Memsahib sat opposite, her spectacles on the end of her nose, knitting one of the awful pullovers which Sahib grumbled about having to wear. The Raj Quartet , by contrast, is very slow, considered and serious. It reads as something meticulously crafted with plots that slowly unravel and where the story and the characters are, at best, given equal importance to the themes that inspired their creation. Staying On is very different novel; its story and characters, I feel, dominate its themes but it is an achievement of no less skill.

Thematically, there is a little overlap between the Quartet and Staying On. One of the main themes of the Quartet was that frequently, though not entirely, the worst of the English were attracted to India and that India drew out the worst in the English.

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There is some of that present in Staying On , particularly when Lucy looks back at how her life changed when she followed Tusker to India. But, like the style of Staying On , its main themes are a break from the Raj Quartet and are also why it is not entirely a sequel. One of those main themes is, obviously, the legacy of the Raj and the lives of those left behind.

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This was something the setting of the Quartet is too immediate to address directly; only indirectly by inviting reflection on the part of the reader, reading stories written long after events. Staying On , set in and published in is obviously more contemporary. The theme of the those left behind when the Raj ended is not just reflected in the lives of English like Lucy and Tusker, who found they would probably be better off financially in India which may have become more of a home to them than England could ever be again, fighting feelings of loneliness and abandonment that come with those realisations.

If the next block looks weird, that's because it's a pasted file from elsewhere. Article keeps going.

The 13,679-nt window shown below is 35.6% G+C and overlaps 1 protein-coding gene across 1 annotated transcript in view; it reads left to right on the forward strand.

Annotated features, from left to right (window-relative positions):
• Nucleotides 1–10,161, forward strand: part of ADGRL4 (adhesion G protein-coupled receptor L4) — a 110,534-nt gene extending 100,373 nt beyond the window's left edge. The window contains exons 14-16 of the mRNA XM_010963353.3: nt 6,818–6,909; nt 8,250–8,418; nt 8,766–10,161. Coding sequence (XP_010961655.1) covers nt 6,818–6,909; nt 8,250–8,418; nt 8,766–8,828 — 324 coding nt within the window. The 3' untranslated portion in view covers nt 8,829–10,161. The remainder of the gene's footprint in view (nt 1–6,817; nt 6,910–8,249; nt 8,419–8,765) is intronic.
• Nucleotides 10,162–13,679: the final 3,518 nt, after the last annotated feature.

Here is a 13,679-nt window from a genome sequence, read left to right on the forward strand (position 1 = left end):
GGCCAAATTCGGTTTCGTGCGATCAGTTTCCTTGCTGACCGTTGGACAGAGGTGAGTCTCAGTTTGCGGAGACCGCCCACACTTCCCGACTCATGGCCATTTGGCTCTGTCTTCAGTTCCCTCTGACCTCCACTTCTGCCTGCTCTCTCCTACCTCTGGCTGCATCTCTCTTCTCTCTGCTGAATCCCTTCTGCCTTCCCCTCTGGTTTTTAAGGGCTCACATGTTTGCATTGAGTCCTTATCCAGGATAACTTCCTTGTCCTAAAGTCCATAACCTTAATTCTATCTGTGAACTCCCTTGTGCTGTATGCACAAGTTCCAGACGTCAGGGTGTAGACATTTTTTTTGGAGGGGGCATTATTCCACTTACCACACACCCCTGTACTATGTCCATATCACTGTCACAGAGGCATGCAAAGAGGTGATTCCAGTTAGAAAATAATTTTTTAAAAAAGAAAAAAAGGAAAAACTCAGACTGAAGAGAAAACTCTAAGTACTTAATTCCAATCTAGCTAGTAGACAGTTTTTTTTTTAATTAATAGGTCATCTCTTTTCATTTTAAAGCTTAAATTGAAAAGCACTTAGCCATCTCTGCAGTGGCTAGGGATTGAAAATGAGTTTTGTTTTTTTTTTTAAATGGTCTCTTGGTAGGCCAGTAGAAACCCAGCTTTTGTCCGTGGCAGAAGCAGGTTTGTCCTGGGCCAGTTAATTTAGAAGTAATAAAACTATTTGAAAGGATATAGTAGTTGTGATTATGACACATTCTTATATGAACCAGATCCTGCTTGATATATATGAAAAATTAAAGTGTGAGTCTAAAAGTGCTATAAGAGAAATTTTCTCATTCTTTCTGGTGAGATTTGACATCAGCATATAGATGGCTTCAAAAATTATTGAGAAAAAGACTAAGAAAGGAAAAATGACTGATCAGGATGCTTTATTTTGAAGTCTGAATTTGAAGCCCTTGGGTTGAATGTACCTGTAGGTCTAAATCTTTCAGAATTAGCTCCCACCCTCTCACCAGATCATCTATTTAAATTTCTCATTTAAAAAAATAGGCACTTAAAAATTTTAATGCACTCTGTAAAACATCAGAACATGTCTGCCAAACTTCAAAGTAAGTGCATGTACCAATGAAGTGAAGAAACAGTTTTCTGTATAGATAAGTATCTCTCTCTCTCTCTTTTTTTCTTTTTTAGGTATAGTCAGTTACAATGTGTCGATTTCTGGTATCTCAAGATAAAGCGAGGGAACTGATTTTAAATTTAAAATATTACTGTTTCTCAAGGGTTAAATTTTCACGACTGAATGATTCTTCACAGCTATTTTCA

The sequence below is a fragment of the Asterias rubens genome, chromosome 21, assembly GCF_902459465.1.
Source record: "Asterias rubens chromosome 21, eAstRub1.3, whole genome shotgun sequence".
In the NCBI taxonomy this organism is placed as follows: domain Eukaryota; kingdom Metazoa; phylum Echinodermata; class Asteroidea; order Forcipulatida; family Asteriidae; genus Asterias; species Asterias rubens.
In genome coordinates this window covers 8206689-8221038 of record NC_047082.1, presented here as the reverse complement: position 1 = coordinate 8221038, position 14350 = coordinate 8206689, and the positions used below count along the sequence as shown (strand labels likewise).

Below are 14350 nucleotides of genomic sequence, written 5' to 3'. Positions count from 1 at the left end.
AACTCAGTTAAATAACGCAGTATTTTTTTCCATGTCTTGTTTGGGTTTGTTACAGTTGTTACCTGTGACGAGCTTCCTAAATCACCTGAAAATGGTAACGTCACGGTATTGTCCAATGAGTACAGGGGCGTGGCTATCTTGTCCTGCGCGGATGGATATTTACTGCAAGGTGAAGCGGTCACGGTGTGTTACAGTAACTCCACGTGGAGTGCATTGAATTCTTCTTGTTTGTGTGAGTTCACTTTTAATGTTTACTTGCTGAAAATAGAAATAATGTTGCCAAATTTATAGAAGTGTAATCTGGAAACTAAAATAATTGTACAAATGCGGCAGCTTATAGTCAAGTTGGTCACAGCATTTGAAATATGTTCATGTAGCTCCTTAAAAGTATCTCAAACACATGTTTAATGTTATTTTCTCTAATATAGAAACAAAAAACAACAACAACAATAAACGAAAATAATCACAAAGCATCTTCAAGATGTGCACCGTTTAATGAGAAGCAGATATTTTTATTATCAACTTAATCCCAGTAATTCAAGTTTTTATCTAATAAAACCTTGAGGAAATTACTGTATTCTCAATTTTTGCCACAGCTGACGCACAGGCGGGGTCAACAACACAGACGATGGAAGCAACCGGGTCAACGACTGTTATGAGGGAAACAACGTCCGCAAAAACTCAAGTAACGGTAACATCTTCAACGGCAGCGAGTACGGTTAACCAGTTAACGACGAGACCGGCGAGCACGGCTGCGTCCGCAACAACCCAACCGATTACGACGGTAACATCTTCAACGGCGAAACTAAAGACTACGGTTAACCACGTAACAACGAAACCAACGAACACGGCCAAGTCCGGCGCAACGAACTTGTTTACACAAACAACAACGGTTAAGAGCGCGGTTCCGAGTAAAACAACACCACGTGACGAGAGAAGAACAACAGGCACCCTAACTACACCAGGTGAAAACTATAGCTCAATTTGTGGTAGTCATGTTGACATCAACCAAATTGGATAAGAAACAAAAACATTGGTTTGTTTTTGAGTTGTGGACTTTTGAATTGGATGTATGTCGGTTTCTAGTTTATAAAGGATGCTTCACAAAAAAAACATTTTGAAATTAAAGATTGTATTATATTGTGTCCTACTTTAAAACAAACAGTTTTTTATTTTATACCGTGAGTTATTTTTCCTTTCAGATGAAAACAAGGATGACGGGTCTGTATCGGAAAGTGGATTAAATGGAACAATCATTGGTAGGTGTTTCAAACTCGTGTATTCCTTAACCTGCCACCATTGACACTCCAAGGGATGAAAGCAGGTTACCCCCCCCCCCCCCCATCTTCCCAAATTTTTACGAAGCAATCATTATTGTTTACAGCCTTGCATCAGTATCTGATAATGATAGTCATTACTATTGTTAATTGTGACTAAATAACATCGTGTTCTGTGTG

It is also in the lives of Indian converts to Christianity like Mr Bhoolabhoy, who finds the pillar of his identity and community falling into disrepair and inevitable change with the departure of the English. It is also in the lives of mixed-race Eurasians who are outcasts in both the new India and the old. That new India is also a new theme in Staying On. It is in the way that Tusker, like the English in the time of the Raj, continues to indulge the customs of common Indians without understanding their significance or questioning the social propriety of doing so. Since the wealthy Indians of this new era do not, his lone spectacle is all the more glaring. But, as I say, I feel that the story of Staying On takes precedence over these themes.

More than the legacy of the Raj, of those that are staying on or were left behind, or of contrasts between the new and old India; Staying On is, in my opinion, mostly the story of a marriage. And as fun and leisurely a read it may be, it is also quite sad. In the mid-section of the novel, we cease being told the story from a bustling third-person perspective centring on Tusker or Lucy or Ibrahim or Mr Bhoolabhoy in turn.